The result of that will be the compromise nobody loves will stay in place.
The league and NBA’s players union met again on Thursday, and the two sides got close to a deal, reports Adrian Wojnarowski of The Vertical at Yahoo Sports.
Also, the rookie and veteran minimum scale deals will increase, plus the “over 36 rule” (which prohibits a player from signing a five-year deal if he turns 36 during the deal, it can only be four years) will be changed to an “over 38 rule” according to Wojnarowski.
We knew before today was the revenue split between the owners and players would remain the roughly 50-50 split agreed to in the last CBA — and once the money is figured out everything else usually falls in line. The players are pushing or a fund to help retired players who need assistance with medical and other expenses, that seems to have traction with the league as well.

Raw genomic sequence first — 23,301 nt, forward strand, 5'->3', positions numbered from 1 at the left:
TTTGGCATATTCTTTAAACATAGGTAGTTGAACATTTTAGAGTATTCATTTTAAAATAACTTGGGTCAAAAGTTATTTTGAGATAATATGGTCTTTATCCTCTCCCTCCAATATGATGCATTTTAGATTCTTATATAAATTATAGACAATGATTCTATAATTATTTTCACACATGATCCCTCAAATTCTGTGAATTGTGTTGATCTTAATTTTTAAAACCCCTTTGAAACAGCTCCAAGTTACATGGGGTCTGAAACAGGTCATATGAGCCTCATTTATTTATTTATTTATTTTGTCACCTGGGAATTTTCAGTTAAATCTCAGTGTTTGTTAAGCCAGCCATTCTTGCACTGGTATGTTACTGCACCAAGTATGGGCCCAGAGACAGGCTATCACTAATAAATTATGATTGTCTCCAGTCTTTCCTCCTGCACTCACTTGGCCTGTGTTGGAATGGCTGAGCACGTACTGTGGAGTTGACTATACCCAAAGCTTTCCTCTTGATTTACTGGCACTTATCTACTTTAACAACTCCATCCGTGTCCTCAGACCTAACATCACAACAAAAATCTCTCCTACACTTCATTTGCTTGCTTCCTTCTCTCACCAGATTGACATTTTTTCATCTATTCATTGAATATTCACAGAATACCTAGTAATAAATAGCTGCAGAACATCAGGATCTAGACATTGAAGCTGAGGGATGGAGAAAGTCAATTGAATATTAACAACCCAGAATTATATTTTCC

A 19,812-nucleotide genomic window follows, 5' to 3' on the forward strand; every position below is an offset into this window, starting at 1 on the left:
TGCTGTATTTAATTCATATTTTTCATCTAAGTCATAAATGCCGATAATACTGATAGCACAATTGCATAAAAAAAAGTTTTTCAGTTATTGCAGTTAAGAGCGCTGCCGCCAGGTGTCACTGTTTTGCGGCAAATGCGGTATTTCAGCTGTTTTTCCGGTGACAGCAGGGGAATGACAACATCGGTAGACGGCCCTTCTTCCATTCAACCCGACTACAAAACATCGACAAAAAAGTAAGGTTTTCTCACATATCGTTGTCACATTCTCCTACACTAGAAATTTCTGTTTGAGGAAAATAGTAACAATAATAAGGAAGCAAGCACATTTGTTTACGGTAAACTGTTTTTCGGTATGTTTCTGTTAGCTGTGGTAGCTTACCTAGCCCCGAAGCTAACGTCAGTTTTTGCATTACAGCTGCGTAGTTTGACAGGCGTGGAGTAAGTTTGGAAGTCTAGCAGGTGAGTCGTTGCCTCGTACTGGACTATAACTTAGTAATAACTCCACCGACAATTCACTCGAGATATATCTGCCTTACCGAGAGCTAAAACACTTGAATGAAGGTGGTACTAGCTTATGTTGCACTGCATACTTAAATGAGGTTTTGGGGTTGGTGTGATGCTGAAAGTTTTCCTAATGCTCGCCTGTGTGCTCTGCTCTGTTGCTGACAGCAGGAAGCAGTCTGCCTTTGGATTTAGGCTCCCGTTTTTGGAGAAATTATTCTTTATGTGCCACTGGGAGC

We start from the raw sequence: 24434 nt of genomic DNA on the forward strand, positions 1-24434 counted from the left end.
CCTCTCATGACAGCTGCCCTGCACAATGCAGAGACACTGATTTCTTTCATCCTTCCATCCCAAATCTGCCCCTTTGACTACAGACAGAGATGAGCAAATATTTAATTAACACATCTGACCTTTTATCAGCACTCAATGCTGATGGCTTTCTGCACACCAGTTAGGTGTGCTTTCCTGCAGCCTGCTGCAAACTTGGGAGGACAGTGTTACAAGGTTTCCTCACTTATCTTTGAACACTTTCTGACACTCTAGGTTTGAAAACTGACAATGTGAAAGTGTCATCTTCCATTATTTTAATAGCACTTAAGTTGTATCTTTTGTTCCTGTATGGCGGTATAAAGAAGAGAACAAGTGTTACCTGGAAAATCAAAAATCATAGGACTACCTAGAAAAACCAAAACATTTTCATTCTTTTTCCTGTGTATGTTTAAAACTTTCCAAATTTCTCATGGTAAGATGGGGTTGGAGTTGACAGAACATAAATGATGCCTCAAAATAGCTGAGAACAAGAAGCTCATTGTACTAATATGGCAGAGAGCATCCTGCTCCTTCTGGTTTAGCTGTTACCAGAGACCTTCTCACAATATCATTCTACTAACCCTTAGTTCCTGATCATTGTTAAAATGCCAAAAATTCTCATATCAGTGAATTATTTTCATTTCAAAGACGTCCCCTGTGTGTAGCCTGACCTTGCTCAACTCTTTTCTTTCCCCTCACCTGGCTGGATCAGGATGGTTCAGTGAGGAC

Adam Silver is meeting with the NBA owners the next couple of days and much of the discussion will certainly center around what is in the new Collective Bargaining Agreement. However, with all the money flooding the system with the new television deal — it wasn’t just the players getting an infusion of cash into salaries, the other half of the money went straight to the owners’ bottom lines — it’s expected a deal gets done. Nobody wants to kill the golden goose.
If you’re already playing “Sonar” or “Feral Rites” or just “The Lab” in virtual reality, why not get a closeup look at Stephen Curry draining a deep three, or Rudy Gobert rejecting a shot at the rim. And I don’t mean in a video game.